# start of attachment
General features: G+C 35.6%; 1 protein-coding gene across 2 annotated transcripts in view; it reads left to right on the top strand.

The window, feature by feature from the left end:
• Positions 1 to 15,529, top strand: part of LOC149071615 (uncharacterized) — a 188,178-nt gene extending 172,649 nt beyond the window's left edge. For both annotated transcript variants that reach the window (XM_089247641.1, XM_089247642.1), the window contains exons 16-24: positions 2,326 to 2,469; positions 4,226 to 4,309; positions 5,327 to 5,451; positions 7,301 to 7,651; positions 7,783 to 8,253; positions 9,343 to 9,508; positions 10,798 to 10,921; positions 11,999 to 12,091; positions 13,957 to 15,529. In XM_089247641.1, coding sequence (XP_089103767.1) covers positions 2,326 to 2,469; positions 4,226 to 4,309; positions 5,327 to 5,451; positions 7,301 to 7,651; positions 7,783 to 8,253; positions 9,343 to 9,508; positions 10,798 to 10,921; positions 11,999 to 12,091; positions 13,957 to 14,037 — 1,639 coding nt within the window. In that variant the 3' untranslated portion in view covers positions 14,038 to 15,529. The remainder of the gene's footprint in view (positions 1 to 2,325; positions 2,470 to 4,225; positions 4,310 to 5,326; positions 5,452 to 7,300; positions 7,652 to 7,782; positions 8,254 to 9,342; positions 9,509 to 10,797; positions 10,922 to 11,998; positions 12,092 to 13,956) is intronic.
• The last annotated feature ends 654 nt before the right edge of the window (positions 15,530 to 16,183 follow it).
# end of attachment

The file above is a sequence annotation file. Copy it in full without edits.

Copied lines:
General features: G+C 35.6%; 1 protein-coding gene across 2 annotated transcripts in view; it reads left to right on the top strand.

The window, feature by feature from the left end:
• Positions 1 to 15,529, top strand: part of LOC149071615 (uncharacterized) — a 188,178-nt gene extending 172,649 nt beyond the window's left edge. For both annotated transcript variants that reach the window (XM_089247641.1, XM_089247642.1), the window contains exons 16-24: positions 2,326 to 2,469; positions 4,226 to 4,309; positions 5,327 to 5,451; positions 7,301 to 7,651; positions 7,783 to 8,253; positions 9,343 to 9,508; positions 10,798 to 10,921; positions 11,999 to 12,091; positions 13,957 to 15,529. In XM_089247641.1, coding sequence (XP_089103767.1) covers positions 2,326 to 2,469; positions 4,226 to 4,309; positions 5,327 to 5,451; positions 7,301 to 7,651; positions 7,783 to 8,253; positions 9,343 to 9,508; positions 10,798 to 10,921; positions 11,999 to 12,091; positions 13,957 to 14,037 — 1,639 coding nt within the window. In that variant the 3' untranslated portion in view covers positions 14,038 to 15,529. The remainder of the gene's footprint in view (positions 1 to 2,325; positions 2,470 to 4,225; positions 4,310 to 5,326; positions 5,452 to 7,300; positions 7,652 to 7,782; positions 8,254 to 9,342; positions 9,509 to 10,797; positions 10,922 to 11,998; positions 12,092 to 13,956) is intronic.
• The last annotated feature ends 654 nt before the right edge of the window (positions 15,530 to 16,183 follow it).